By 1924, when Macfadden and Gauvreau launched the tabloid they had renamed the New York Evening Graphic, they were not so much competing for readers as they were intruding on a relationship six years in the making. They were, in essence, trying to lure readers away with the promise of even more fun, and sensation. As Gauvreau was to learn, gimmicks can seduce for a day or so. But they do not necessarily buy loyalty.

The lesson was slow in coming.

Perhaps it might have had a chance had it been competing against only one tab; Macfadden, after all, had a loyal core of fitness buffs who presumably found a reassuring voice in the paper’s screeds against physicians, high-heeled shoes, and hats; “Air the hair” was a Macfadden credo. But three months before the Graphic’s maiden edition, William Randolph Hearst, uncustomarily late to the game, had launched the New York Daily Mirror. The tabloid war was on, and Gauvreau soon began hearing of stacks of the Graphic being dumped in the East River.

By his fifth year at the Graphic, while not necessarily wincing at what he had done in service of Macfadden’s dream, Gauvreau could certainly look back and mark the toll that chasing the Daily News had taken on his system. He was only in his mid-thirties, he wrote, but “five years of tabloidia turned my hair iron gray….” Hewing to Macfadden’s proven magazine formula of letting real people tell real stories, the Graphic’s early pages featured such headlines as “I Murdered My Wife Because She Cooked Fishballs For Dinner.” Readers’ early curiosity, however, gave way to a quick drop in sales, which only spurred Gauvreau on.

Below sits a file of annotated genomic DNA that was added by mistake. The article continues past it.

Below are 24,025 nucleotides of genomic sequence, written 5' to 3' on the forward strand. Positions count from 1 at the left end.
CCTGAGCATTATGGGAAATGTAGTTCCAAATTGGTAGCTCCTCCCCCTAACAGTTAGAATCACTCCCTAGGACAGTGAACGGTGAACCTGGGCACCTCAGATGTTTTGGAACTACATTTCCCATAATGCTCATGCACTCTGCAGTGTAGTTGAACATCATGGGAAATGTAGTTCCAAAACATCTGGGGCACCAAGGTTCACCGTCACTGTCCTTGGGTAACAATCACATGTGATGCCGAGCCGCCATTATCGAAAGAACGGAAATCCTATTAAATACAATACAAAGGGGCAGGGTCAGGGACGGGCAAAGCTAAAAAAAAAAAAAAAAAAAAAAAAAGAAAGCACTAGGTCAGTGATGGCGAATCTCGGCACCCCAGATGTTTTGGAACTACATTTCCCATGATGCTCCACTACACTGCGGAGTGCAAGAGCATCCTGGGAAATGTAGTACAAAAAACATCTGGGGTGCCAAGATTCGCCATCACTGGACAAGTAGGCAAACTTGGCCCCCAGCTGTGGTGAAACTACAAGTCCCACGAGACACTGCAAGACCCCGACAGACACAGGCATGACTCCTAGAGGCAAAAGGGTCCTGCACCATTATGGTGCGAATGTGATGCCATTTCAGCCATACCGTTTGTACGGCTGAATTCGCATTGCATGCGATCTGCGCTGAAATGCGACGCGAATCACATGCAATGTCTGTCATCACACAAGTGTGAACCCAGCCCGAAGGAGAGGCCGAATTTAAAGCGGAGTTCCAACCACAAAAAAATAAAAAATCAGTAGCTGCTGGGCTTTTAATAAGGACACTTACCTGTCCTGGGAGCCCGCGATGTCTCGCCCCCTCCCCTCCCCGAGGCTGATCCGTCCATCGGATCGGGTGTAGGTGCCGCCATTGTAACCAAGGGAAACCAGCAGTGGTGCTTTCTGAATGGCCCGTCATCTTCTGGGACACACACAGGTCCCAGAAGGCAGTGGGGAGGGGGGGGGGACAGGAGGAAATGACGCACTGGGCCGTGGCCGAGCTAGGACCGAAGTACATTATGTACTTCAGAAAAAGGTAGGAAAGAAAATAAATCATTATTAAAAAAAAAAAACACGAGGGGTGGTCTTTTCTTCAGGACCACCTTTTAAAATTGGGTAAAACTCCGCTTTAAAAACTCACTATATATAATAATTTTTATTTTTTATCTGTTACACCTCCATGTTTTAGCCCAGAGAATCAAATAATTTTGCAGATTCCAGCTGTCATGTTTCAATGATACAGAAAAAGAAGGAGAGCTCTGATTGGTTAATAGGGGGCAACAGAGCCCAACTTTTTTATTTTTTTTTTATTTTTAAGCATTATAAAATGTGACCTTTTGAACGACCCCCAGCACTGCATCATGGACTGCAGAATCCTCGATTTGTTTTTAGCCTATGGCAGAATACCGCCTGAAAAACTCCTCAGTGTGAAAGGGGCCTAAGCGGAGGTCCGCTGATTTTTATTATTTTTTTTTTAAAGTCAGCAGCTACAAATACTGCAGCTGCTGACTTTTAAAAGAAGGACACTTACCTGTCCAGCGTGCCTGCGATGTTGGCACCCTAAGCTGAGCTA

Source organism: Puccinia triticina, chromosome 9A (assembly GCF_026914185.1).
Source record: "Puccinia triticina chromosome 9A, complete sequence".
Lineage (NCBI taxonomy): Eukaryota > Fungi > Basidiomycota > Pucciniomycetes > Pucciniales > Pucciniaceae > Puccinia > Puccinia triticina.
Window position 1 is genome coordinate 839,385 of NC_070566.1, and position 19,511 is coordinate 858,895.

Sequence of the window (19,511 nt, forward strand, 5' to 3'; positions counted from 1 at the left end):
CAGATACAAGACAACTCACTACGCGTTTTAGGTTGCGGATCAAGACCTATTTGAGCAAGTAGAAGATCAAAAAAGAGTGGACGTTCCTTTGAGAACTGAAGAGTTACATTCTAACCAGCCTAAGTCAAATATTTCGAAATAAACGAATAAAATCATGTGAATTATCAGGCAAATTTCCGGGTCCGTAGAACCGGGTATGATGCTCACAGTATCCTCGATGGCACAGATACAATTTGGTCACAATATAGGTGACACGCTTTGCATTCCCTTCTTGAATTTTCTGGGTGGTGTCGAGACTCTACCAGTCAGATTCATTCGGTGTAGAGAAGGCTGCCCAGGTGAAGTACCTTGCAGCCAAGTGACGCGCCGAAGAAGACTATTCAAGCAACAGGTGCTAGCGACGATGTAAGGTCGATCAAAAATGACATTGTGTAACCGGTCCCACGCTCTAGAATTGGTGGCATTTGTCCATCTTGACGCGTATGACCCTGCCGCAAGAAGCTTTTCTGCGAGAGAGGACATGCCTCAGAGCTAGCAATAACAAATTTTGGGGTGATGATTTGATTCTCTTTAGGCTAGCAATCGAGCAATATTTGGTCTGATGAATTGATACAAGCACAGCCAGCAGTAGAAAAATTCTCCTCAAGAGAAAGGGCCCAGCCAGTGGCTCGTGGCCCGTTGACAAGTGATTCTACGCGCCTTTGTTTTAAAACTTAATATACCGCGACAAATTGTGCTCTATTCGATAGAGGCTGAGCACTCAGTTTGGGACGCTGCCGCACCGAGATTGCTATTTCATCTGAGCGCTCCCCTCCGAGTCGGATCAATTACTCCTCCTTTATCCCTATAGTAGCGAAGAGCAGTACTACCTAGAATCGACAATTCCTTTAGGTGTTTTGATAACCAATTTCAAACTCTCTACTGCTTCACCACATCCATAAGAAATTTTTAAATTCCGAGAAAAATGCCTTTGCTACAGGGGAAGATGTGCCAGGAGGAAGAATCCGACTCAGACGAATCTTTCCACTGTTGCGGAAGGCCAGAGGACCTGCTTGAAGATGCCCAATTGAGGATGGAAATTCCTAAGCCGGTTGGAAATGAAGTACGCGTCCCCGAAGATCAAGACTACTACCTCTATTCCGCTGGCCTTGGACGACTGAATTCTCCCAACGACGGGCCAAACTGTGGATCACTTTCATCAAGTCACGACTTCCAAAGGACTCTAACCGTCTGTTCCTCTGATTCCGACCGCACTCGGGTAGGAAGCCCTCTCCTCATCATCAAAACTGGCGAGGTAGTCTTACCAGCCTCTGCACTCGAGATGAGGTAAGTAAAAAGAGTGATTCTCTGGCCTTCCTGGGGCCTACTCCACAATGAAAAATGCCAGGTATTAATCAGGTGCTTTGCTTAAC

He stole like mad. The Graphic offered contests, reader confessionals, and the odd scandal, but was still panting in its pursuit of the News. The paper might enjoy a bump of 200,000 readers vying for the $5,000 first prize in its crossword puzzle contest. But the numbers faded with the end of the contest, and the Graphic had no choice but to raise the stakes to $25,000, which Hearst then bested with a prize of $30,000.

Much as he would have loved a big story—the sort of story that had made his name in Connecticut—Gauvreau now saw that he could no longer rely on events alone to draw readers. “Circulation,” he wrote, “had to be kept up by making news.”

He searched for scandal; he was sure the Miss America contest was rigged, and the ensuing exposé got him sued. In fact, he ran so many stories sure to draw legal attention that, in time, the “damages demanded” in the Graphic’s various libel suits totaled $12 million. So fevered was Gauvreau in pursuit of readers that when an aggrieved subject of a Graphic story threatened to sue for $500,000, Gauvreau advised him that he wouldn’t pay him attention unless he doubled the damages to $1 million. Macfadden would call with ideas at all hours, often phoning at three o’clock in the morning, once with an idea that lured 30,000 readers: “Some convict was executed at Sing Sing last night,” he told Gauvreau. “Run a full-page picture of his face on the front page and over it use a two-word headline, two inches high: ROASTED ALIVE.”

Nice try. But the Daily News, always a step ahead, did them one better with its page-one photo of the hooded Ruth Snyder sitting in the electric chair.

The headline: DEAD.

Gauvreau’s life, on the surface, had changed little. He had moved his wife and children from Connecticut to New York, but, as before, saw little of them. “I saw no permanency in anything,” he wrote. All that mattered was the race that he was losing.

“We could no longer wait for calamities to happen,” he wrote. “Characters were built up and paraded. Hot news became the wild, blazing delirious symptom of the time.”

One of his tools was, as he put it, “the pictorial creation known as the ‘composograph,’” a precursor of Photoshop. It represented, in literally the most graphic way, the distance Gauvreau had traveled since he made his way from Hartford to New York, in the hope of landing at the Times.

Michael Shapiro is a contributing editor to CJR and teaches at Columbia's Graduate School of Journalism. His most recent book is Bottom of the Ninth: Branch Rickey, Casey Stengel, and the Daring Scheme to Save Baseball From Itself.